Outside the box Around Town, posted by Editor, Mountain View Voice Online, on Feb 22, 2008 at 6:34 pm
The majority of houses in Old Mountain View are decades-old country homes, complete with bay windows, front porches and other western features. It is in this setting that one family scraped their 1908 Craftsman and built a prefab "Dwell Home."
Read the full story here Web Link posted Friday, February 22, 2008, 4:08 PM
Posted by Judie, a resident of the Old Mountain View neighborhood, on Feb 22, 2008 at 6:34 pm
I live around the corner from this house and I'm not a big fan of modern architecture, but think it is terrific! I have been watching it since they broke ground and I'm really impressed by the quality of construction and the speed at which it has gone up... I even chatted with of the owners while walking past the construction site and he told me all about it. This is going to be a great place for them to raise their family and I am happy to learn that it is built with green materials and is super energy efficient. I actually think they are doing a lot to make a modern house fit into this neighborhood. Despite the fact that it is two stories house that has a flat roof, they are using lap siding and the house has a beautiful front porch that looks like the other homes on the street. I think that once it is painted and landscaped that this house will be a beautiful addition to the neighborhood. I know that it will significantly increase my property value and I can't wait to see it when it's finished. By the way, Mountain View Avenue is full of two story houses and a range of type and (mostly bad) condition, plus there has been a ton of new construction lately... so you can't really say that there is just one architectural style.
Posted by Julie Stanford, a resident of the Shoreline West neighborhood, on Feb 23, 2008 at 11:19 pm
I live in the beige house with the earth flag in the picture above. I don't think it's fair that you are using my house as an example of why the new house does not fit in with the neighborhood. I really like the modern design of the new house house and think it's neat that my house and the new house have matching porches out front. I think the house does fit with the neighborhood because there is a wide variety of homes on the block and most are two story (unlike mine).
Also, note that the craftsman design of my house is not original but rather a result of a remodel three years ago. Up until three years ago, my house was a ranch style house with almost no porch. So both the design of my house and the Dwell house are new...neither is "the original" look of the neighborhood.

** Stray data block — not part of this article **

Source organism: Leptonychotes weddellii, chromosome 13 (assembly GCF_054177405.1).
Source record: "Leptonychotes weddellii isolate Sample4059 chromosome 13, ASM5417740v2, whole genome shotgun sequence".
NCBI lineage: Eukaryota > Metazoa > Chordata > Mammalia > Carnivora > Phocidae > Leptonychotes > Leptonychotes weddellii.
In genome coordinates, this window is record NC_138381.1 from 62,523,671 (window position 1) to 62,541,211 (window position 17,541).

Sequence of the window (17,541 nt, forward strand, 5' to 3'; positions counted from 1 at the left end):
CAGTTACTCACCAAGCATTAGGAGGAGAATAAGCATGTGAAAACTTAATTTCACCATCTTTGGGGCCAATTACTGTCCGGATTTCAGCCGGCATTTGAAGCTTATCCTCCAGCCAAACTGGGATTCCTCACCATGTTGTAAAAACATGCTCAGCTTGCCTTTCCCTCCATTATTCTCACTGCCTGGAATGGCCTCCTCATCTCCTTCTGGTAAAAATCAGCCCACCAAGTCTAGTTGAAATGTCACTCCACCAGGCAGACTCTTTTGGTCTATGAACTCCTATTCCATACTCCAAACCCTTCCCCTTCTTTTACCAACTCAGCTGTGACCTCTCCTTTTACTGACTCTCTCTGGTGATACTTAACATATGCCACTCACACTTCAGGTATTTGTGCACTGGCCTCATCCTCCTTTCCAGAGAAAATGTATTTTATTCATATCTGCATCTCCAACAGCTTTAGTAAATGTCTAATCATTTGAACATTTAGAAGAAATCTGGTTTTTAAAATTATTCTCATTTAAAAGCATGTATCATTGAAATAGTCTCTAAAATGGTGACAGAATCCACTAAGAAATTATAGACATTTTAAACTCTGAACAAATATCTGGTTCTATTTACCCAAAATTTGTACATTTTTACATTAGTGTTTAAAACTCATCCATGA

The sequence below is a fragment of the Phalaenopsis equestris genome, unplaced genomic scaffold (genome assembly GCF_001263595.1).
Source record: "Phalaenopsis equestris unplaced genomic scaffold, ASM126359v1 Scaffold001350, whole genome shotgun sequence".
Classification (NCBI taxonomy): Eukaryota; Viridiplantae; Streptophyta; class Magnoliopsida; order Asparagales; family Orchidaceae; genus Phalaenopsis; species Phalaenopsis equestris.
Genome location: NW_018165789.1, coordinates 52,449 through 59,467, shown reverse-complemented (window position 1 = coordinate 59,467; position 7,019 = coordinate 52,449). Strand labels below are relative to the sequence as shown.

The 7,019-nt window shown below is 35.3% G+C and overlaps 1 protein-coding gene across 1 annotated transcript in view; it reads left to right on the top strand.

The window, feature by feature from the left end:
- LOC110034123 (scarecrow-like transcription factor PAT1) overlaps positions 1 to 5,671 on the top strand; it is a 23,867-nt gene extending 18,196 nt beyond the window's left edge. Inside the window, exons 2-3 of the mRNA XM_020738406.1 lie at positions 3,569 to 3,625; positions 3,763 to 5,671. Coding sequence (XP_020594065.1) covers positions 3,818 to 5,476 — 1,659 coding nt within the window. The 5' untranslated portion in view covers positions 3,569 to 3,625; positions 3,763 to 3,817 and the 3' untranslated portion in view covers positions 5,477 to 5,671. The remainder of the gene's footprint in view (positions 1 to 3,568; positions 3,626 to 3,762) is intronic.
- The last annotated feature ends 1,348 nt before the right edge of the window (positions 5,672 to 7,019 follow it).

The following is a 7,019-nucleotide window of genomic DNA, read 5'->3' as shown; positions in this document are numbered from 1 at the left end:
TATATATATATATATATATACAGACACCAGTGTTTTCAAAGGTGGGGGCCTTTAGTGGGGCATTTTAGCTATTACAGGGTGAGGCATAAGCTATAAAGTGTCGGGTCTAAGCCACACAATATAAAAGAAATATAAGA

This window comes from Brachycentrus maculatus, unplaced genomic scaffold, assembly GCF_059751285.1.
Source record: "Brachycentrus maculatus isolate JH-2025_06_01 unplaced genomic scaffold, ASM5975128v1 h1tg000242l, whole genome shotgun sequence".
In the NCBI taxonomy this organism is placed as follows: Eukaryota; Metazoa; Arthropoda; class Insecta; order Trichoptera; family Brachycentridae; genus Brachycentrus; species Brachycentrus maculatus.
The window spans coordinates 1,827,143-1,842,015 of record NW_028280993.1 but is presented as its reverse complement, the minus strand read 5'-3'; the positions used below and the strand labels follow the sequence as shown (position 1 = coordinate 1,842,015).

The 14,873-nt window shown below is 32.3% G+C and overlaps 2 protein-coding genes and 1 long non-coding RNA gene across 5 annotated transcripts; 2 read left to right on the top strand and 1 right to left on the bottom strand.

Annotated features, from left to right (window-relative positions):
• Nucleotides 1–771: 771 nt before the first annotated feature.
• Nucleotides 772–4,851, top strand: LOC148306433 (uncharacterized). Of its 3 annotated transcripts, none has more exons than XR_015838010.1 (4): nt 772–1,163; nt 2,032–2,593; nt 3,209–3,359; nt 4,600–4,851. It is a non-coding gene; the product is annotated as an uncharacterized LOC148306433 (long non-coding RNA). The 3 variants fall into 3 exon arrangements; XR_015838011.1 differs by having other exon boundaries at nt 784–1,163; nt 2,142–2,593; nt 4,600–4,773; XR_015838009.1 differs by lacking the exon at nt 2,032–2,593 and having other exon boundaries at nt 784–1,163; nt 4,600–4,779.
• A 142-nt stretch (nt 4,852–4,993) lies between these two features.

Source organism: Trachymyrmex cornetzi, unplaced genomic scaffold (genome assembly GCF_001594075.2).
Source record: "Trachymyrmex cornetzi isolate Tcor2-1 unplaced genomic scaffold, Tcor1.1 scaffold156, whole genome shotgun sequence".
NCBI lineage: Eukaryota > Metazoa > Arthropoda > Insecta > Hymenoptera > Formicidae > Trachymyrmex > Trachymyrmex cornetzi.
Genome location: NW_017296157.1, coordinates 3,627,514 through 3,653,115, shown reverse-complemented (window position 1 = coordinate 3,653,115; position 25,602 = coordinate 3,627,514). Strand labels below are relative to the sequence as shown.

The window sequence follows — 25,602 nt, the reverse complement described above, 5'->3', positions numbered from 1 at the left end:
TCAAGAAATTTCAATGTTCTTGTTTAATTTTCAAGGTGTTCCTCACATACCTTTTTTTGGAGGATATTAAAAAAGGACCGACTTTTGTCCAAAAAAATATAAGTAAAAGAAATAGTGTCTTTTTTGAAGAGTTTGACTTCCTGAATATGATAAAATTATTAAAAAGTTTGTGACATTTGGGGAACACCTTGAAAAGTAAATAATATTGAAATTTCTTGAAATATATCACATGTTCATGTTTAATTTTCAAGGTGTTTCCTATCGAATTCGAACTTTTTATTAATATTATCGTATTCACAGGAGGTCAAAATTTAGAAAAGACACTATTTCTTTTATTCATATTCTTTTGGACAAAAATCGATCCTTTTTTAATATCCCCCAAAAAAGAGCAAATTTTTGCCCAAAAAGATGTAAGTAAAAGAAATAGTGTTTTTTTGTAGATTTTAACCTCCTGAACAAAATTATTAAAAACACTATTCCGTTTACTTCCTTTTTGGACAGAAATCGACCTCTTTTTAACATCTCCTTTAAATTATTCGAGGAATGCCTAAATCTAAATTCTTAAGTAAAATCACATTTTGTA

Posted by Craftsman Lover, a resident of the Shoreline West neighborhood, on Feb 24, 2008 at 1:15 am
I am okay with the new home, but what was the thinking of the MV planning Dept. They make me sick. What happen to the rules of building? Make sure that the homes being built stay in a similar style construction as the neighborhood. I am upset they allowed this. It should have been cought in planning dept. I have seen two new beautiful homes go up in the neighborhood in the last year and they are gorgeous. One seems very petite from the front and compliments the neighborhood, but it is huge. They, I would say, did their homework. These are the homes that need to be in the Voice.
Posted by Honor Spitz, a resident of the Old Mountain View neighborhood, on Feb 24, 2008 at 6:26 pm
I had the opportunity to have a guided tour of the Dwell house last weekend by the owner. He was very kind to take the time to show me around, pointing out the notable eco/energy saving features of the home. He's understandably very proud of his new house and very excited about moving in and becoming a long time resident of his new neighborhood and community. It is my hope that the neighbors will welcome the family "to the fold" irregardless of their personal architectual preferences.
To some, this particular case may seem like "nice house, wrong location", but until and unless the City has in place more specific and strict rules and guidlines regarding such matters, people can build whatever they find to be attractive.
Posted by Georgia, a resident of another community, on Feb 26, 2008 at 3:00 am
Folks with an interest in this issue might want to look at the Dwell website which has information about the cost of their houses( roughly $500,000 to $700,000(seems steep to me.)
Note also that as we try to catch up with our neglect global warming we have to think about the cost to the environment of bigger and bigger houses, even eco-friendly ones. And where do all the tear-down materials go??
Posted by A neighbor, a resident of the Old Mountain View neighborhood, on Feb 27, 2008 at 11:56 am
Once an old house is "scraped" it's gone forever. The unfortunate generification of America sadly happens in other communities, but it should not happen in ours. The reason I bought in Mountain View is to enjoy its historical charm. Had I known that our City was so passe about protecting this history, I would have located elsewhere.
Dwell's house unfortunately disrupts the charm that existed before on Mountain View Ave. How can anyone believe that the owners and designers who up to now have been so immune to the opinions of their surrounding neighbors would really be interested in welcoming the community? It's more like usurping the community.
Posted by A neighbor, a resident of the Shoreline West neighborhood, on Feb 27, 2008 at 1:07 pm
I know the owners and I think it is ridiculous to make claims that the owners built this house without a concern for global warming. A couple of facts that people may not be aware of:
- The owners tried as much as possible to save the previous house but due to years of neglect, it was not possible to save that building. The foundation and the rest of the structure was too badly damaged and it would have cost more than building a new home and potentially use just as many resources but result in a less energy efficient structure.